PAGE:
21 December 2021

Written by Zoe Guzman Martinez - Supervising Editor: Instructional Design

The Second and Third Industrial Revolutions resulted in the rapid development of electronic products and the emergence of automation. With the Fourth Industrial Revolution came the advent of the internet, where computer technology was applied to every element of life, and the prefix “e” became a prevalent addition to many words. This digital era saw email transforming the way we communicate, elearning changing how we acquire knowledge, and ecommerce becoming a disruptor in the way business is conducted. More recently, there has been a shift in focus from merely making these platforms available, to ensuring that they are user-centered and suitable for the audience that they are intended for. Enter “x”, which has become the new “e” of our generation! User experience, or “UX” as it is more commonly known, is where computer science meets human science. The use of design principles to enhance consumer engagement and create meaningful and relevant online experiences is as important as creating the digital platforms that host them.

In higher education, where technology-enabled learning is becoming a norm, it is critical to consider the user experience of students and to make content available in a manner that encourages engagement, which in turn supports the learning process to ensure that learning outcomes are met. The principles of UX design generally relate to how content appears online and whether the layout allows for user needs to be met, which means that in an educational environment this concept would be closely aligned with the notion of Universal Design for Learning (UDL). Ideally, educational content should be accessible to a broad audience, but this should be balanced with consideration for the individual needs that students may have. UDL acknowledges and accommodates the differences in learners’ abilities and learning styles.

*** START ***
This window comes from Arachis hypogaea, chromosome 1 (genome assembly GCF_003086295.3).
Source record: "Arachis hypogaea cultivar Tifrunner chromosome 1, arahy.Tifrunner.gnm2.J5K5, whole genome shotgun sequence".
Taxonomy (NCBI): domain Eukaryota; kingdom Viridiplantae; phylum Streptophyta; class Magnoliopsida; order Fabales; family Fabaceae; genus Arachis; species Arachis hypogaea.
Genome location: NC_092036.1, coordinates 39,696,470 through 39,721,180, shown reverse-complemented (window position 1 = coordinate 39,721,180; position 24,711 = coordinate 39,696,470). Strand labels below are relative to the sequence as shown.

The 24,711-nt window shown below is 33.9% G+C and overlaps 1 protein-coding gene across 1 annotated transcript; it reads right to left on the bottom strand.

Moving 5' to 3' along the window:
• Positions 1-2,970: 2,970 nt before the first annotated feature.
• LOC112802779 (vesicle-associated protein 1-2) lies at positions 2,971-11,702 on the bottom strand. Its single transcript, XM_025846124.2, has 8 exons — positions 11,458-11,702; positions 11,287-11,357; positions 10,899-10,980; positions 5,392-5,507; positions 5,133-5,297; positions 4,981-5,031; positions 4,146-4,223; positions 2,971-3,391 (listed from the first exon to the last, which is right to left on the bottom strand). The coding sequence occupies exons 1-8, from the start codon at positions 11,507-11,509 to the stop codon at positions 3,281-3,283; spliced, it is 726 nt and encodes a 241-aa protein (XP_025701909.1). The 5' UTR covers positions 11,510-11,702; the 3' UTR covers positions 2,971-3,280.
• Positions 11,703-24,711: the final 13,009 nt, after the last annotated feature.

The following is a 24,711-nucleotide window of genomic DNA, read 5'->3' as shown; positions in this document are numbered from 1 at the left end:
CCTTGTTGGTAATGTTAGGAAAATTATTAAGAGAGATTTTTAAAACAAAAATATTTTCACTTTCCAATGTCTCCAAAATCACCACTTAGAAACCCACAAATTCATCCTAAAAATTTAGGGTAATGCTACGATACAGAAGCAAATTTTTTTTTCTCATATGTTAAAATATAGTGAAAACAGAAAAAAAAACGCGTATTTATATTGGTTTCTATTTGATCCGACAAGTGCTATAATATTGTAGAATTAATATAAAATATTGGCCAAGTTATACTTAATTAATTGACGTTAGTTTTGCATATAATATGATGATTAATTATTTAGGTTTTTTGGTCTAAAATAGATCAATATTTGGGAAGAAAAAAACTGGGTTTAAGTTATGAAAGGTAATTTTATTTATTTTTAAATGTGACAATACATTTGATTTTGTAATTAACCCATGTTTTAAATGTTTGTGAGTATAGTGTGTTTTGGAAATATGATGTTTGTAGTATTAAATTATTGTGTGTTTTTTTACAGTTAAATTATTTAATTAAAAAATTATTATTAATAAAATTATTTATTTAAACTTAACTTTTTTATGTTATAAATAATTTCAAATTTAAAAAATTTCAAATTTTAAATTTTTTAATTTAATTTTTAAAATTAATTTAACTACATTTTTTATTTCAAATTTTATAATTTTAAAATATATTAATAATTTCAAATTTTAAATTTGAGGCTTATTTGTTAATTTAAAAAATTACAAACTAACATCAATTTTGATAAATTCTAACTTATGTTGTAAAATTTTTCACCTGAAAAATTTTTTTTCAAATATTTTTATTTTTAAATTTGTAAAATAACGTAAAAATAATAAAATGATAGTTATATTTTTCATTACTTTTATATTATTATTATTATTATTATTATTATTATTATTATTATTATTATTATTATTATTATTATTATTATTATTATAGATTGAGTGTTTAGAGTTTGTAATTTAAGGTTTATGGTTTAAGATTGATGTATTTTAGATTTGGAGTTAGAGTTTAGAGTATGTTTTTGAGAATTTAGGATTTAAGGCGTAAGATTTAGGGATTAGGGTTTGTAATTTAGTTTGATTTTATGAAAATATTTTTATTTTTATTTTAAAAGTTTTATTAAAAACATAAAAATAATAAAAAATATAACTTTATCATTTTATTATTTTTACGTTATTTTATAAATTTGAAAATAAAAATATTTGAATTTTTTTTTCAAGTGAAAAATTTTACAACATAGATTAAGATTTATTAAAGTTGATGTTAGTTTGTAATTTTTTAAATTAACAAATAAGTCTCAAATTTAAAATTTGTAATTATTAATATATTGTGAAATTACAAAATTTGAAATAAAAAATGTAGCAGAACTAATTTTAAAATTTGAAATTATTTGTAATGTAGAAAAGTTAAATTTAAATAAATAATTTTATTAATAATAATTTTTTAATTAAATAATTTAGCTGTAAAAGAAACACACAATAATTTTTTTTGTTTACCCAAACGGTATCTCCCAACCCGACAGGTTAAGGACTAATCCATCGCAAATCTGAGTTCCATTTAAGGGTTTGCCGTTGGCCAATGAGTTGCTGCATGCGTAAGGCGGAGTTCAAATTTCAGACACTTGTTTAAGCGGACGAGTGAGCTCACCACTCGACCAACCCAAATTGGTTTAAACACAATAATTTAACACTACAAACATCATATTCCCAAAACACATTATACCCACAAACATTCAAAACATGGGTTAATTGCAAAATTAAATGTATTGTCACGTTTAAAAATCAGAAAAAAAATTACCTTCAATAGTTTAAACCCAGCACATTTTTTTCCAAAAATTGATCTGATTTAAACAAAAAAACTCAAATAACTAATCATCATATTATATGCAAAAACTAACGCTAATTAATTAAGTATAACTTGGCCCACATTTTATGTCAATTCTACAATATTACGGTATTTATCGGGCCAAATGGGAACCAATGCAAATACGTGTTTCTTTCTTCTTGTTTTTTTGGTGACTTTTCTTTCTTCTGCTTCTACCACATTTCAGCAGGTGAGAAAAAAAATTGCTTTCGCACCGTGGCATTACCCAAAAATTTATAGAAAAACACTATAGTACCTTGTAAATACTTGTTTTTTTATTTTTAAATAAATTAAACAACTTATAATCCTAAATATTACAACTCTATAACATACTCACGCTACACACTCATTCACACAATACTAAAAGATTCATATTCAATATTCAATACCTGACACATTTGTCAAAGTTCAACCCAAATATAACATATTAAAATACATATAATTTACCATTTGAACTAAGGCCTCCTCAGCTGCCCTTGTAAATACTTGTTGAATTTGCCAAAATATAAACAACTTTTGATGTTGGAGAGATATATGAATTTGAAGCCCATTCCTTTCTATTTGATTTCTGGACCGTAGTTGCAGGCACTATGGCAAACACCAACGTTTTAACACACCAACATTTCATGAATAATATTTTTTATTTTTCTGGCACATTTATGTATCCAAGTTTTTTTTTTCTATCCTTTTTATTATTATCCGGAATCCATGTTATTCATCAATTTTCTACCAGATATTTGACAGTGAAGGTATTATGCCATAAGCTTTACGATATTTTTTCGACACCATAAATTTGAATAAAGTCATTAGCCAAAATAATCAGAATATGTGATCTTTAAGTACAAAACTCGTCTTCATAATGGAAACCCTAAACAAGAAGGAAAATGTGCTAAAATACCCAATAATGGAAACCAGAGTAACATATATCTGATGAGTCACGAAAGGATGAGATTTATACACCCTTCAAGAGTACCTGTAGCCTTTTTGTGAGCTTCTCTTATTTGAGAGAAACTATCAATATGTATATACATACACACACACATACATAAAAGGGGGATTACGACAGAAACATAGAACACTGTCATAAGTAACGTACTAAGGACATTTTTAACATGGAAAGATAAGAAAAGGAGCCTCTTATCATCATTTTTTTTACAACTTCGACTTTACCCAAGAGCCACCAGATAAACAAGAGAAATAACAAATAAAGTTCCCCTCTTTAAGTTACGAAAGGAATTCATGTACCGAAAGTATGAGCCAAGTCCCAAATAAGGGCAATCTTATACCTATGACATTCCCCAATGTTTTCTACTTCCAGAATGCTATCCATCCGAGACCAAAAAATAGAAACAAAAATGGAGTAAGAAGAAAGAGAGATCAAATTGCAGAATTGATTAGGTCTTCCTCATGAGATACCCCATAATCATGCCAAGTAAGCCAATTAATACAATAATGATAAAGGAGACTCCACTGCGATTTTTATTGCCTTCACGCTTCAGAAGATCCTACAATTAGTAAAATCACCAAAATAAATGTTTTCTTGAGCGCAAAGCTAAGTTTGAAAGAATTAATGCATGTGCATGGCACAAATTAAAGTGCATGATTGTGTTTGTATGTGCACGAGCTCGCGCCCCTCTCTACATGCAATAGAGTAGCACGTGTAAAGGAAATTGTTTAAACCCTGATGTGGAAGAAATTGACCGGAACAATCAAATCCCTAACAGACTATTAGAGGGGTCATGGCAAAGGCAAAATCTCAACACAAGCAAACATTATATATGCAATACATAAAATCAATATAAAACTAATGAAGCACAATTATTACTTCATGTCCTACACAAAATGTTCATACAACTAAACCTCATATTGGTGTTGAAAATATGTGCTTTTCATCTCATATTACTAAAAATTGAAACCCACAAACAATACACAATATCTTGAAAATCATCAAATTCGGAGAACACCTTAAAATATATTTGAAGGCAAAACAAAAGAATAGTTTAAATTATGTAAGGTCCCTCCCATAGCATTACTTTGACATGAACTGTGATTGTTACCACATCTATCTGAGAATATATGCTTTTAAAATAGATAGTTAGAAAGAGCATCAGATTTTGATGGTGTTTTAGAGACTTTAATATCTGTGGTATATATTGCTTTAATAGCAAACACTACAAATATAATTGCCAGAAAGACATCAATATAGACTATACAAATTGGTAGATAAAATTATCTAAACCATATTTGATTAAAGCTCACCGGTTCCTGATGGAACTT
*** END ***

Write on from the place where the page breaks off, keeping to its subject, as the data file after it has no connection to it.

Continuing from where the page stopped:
According to the principles of UDL, technology-enabled learning should use multiple modes of representation to reduce barriers to learning. So, for example, in an online environment a video could be incorporated with closed captions for hearing-impaired learners, or students who prefer to learn by reading. A video with subtitles could be used for students who speak different languages, in contexts where this applies. Alt text provides an opportunity to explain and describe graphs, tables and images for students who are sight-impaired and using screen readers. Any audio content that has no visual element, like podcasts, should include a script for audio-impaired learners, or students who may battle with the speaker’s accent, or perhaps they simply prefer to learn through reading. Learning content should also be presented using various media (audiovisual, tables, graphs, text, etc.) to appeal to different learning styles, and it should be presented in a manner that takes the cognitive aspects of learning into account for the learning to be processed and remembered.

Students should also be given the opportunity to use multiple modes of expression to demonstrate what they have learnt. In an online environment, the learning design could incorporate this element by using various types of formative and summative assessment structures, such as multiple-choice questions, matching exercises, case study questions, games and interactive activities, to name a few.

Students should also be encouraged to assimilate learning through multiple modes of engagement so that they are appropriately motivated and challenged. In an online classroom for adult students, peer learning and the application of content is critical, and this can be accomplished by using a flipped-classroom approach, with applications like Miro mindmaps to enable synchronous and asynchronous interaction and input. Discussion forums like Slack could also be used for participative classroom activities and debates.

Today’s learners expect technology to be used in the learning process, and it is no longer a novelty. This means that in higher education we need to relook at how we make learning material available to our students on the platforms we use, and how accessible it is for all students. Traditionally, academics were the only individuals in higher education who played a role in the learning process. However, in order to factor in the students’ learning experience, apart from administrative support, academic teams also require technical and instructional design support to meet the needs of their learners.